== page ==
Medium-term results of stapled transanal rectal resection (STARR) for obstructed defecation and symptomatic rectal-anal intussusception

A C Goede, D Glancy, H Carter, A Mills, K Mabey, A R Dixon
Colorectal Disease 2011, 13 (9): 1052-7

AIM: Stapled transanal rectal resection (STARR) is an increasingly accepted treatment for obstructed defaecation syndrome (ODS) associated with internal rectal prolapse (IRP) and rectocoele. The aim of this study is to evaluate the medium to long-term outcomes of STARR for ODS.

METHOD: The intermediate-term results of STARR used over a 9-year period were reviewed from the analysis of a prospectively maintained database. Patients were followed for a median period of 98 (95% CI 85-112, range 5-386) weeks.

RESULTS: Three hundred and forty-four (234 woman) patients of median age 54 (19-90) years underwent STARR over a 9-year period. Preoperative symptoms included pelvic pain (93%), incomplete evacuation (90%), urgency (74%), a sensation of obstruction (65%) and rectal digitation (27%). Thirteen had the solitary rectal ulcer syndrome. Of 326 patients with follow-up data, 249 (76%) were followed beyond 1 year and 149 (43%) beyond 2 years. The ODS score improved [14.6 ± 5.4 pre vs 1.6 ± 3.1 post (P < 0.0001)] as did the faecal incontinence (FI) score [3.5 ± 3.3 pre vs 0.4 ± 1.3 post (P < 0.0001)]. Fifteen (4.3%) patients reported deterioration in FI, and 11 (3.2%) experienced new onset minor incontinence. Urgency was 72% at 8 weeks, 20% at 16 weeks, 11.5% at 52 weeks and 5% at 1.5 years. None of the 29 patients followed beyond 4 years reported urgency. Urgency was unrelated to sex, age or preoperative ODS symptoms (Mantel-Cox log-rank). Recurrent symptoms of ODS occurred in 4.9%. Eighty-one per cent of patients were highly satisfied with STARR and would recommend or have it again.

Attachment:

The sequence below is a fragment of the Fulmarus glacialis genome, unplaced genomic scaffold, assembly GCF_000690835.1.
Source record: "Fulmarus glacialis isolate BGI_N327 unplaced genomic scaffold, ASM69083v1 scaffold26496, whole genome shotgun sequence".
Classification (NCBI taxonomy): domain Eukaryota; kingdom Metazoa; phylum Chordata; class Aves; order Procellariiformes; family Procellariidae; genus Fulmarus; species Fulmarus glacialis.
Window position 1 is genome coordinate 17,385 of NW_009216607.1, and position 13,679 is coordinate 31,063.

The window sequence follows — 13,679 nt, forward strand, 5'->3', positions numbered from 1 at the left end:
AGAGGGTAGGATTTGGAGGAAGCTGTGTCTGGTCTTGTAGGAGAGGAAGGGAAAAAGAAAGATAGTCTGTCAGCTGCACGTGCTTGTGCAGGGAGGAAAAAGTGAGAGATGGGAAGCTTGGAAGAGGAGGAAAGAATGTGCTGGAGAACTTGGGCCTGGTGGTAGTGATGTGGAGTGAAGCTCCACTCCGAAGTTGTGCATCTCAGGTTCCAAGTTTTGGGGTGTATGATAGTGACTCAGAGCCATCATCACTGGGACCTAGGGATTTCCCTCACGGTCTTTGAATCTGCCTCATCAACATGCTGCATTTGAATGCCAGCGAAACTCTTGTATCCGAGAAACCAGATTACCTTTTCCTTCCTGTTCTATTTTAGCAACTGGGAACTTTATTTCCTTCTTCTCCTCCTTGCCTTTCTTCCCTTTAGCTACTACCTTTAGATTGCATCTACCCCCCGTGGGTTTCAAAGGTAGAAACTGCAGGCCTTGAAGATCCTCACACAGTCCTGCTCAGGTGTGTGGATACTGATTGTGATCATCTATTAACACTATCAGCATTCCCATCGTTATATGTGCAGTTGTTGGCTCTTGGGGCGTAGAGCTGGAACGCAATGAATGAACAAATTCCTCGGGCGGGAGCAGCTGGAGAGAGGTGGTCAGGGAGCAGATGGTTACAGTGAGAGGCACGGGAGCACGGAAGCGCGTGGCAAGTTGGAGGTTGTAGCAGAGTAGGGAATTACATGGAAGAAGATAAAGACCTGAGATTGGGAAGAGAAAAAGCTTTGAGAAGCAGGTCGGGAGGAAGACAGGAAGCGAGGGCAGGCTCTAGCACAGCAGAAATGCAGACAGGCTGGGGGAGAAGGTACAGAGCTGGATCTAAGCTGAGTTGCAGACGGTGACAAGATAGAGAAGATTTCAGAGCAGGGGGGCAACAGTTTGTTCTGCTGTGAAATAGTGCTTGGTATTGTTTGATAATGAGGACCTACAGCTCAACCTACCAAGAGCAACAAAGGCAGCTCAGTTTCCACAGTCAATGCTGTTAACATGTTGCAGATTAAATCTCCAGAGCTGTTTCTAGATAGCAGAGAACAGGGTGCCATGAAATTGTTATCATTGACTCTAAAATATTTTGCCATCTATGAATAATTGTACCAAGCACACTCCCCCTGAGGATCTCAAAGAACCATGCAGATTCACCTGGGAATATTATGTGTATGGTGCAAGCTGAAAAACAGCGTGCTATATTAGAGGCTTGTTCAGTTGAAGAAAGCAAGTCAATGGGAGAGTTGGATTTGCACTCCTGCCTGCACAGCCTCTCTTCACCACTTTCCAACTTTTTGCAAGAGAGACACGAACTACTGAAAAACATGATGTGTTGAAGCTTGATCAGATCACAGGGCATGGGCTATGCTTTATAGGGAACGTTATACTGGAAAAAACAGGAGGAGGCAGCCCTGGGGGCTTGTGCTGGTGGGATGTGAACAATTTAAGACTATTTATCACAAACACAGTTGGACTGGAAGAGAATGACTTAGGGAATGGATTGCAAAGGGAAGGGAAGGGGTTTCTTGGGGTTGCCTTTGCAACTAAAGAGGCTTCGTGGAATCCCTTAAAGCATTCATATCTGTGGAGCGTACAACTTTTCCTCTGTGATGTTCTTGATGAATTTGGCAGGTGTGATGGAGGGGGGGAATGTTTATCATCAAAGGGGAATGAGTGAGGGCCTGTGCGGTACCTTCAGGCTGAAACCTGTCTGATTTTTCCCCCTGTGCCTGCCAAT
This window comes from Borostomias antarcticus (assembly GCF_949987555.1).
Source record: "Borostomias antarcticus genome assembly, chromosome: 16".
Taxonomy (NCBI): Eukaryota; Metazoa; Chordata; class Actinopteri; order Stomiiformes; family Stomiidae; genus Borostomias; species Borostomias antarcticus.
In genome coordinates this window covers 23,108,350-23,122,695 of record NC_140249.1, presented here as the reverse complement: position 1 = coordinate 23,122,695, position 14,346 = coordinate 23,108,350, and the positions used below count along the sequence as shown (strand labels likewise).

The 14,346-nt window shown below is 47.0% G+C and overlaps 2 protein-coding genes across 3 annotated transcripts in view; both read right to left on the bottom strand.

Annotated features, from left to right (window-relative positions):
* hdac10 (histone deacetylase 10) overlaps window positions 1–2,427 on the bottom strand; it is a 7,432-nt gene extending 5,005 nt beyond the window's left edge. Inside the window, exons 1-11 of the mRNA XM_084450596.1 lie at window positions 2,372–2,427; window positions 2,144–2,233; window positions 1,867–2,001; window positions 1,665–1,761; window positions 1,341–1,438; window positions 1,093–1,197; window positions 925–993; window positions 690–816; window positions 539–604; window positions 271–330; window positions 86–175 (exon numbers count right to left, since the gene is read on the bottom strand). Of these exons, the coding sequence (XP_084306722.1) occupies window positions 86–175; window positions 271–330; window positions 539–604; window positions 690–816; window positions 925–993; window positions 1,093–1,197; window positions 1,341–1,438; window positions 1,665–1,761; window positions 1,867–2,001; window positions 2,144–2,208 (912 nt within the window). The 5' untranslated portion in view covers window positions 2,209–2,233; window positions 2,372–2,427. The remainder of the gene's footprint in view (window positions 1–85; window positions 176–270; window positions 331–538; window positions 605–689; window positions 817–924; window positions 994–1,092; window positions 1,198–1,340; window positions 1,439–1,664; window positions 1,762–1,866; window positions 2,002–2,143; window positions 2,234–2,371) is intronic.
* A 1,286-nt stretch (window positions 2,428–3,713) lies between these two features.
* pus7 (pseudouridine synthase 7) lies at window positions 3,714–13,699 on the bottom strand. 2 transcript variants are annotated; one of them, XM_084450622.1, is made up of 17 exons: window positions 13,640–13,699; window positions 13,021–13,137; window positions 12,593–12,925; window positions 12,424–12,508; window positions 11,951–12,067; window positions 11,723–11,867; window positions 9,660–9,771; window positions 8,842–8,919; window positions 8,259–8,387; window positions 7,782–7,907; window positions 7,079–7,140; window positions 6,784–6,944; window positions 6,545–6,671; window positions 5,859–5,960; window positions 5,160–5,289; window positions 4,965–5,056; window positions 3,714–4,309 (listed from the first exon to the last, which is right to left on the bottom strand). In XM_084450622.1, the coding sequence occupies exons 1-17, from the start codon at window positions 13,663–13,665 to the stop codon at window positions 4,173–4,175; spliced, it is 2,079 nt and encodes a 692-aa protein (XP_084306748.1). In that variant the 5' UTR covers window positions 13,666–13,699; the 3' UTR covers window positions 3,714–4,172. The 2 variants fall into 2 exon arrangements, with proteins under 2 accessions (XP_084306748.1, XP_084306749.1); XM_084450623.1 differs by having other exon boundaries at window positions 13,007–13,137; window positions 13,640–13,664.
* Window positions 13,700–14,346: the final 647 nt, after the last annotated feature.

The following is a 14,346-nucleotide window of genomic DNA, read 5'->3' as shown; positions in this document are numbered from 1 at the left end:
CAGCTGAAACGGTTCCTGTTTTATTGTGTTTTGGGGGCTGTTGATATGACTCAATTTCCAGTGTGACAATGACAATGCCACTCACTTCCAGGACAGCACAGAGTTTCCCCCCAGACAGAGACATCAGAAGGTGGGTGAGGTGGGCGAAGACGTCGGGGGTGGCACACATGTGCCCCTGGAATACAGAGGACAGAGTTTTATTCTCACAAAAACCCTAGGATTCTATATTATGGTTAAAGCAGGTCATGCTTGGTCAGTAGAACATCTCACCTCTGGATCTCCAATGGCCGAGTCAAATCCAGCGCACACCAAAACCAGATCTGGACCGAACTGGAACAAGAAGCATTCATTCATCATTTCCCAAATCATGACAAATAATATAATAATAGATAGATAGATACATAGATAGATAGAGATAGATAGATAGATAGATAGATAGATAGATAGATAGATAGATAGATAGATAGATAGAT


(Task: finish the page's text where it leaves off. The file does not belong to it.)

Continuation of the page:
CONCLUSION: STARR was successful for the treatment of selected patients with ODS and IRP. Postoperative faecal urgency rapidly decreases with time. It is not possible to predict who will develop urgency.

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